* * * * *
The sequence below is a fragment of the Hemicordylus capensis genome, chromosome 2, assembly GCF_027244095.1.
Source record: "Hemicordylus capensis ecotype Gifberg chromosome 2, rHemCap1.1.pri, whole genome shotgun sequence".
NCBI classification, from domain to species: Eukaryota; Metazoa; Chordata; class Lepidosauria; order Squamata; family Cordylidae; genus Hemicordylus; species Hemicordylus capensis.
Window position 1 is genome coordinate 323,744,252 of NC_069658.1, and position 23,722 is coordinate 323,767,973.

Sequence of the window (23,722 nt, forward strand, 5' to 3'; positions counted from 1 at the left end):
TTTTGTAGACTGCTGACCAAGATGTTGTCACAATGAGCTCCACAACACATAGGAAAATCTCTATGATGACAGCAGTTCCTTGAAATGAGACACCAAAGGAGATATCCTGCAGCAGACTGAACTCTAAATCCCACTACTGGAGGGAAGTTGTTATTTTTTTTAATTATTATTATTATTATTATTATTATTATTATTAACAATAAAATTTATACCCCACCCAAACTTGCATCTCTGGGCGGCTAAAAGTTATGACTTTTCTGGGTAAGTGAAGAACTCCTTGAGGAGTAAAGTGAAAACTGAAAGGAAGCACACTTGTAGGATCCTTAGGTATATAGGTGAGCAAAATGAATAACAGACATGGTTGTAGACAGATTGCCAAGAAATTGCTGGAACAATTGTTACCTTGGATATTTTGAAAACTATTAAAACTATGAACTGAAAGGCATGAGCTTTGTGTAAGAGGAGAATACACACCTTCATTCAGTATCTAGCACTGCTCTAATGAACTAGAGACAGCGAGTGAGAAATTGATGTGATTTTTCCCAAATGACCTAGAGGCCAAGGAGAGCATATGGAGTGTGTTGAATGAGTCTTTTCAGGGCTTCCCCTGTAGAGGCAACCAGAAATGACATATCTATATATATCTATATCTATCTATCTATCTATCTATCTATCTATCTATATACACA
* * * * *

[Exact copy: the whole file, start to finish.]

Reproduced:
The sequence below is a fragment of the Hemicordylus capensis genome, chromosome 2, assembly GCF_027244095.1.
Source record: "Hemicordylus capensis ecotype Gifberg chromosome 2, rHemCap1.1.pri, whole genome shotgun sequence".
NCBI classification, from domain to species: Eukaryota; Metazoa; Chordata; class Lepidosauria; order Squamata; family Cordylidae; genus Hemicordylus; species Hemicordylus capensis.
Window position 1 is genome coordinate 323,744,252 of NC_069658.1, and position 23,722 is coordinate 323,767,973.

Sequence of the window (23,722 nt, forward strand, 5' to 3'; positions counted from 1 at the left end):
TTTTGTAGACTGCTGACCAAGATGTTGTCACAATGAGCTCCACAACACATAGGAAAATCTCTATGATGACAGCAGTTCCTTGAAATGAGACACCAAAGGAGATATCCTGCAGCAGACTGAACTCTAAATCCCACTACTGGAGGGAAGTTGTTATTTTTTTTAATTATTATTATTATTATTATTATTATTATTATTAACAATAAAATTTATACCCCACCCAAACTTGCATCTCTGGGCGGCTAAAAGTTATGACTTTTCTGGGTAAGTGAAGAACTCCTTGAGGAGTAAAGTGAAAACTGAAAGGAAGCACACTTGTAGGATCCTTAGGTATATAGGTGAGCAAAATGAATAACAGACATGGTTGTAGACAGATTGCCAAGAAATTGCTGGAACAATTGTTACCTTGGATATTTTGAAAACTATTAAAACTATGAACTGAAAGGCATGAGCTTTGTGTAAGAGGAGAATACACACCTTCATTCAGTATCTAGCACTGCTCTAATGAACTAGAGACAGCGAGTGAGAAATTGATGTGATTTTTCCCAAATGACCTAGAGGCCAAGGAGAGCATATGGAGTGTGTTGAATGAGTCTTTTCAGGGCTTCCCCTGTAGAGGCAACCAGAAATGACATATCTATATATATCTATATCTATCTATCTATCTATCTATCTATCTATCTATATACACA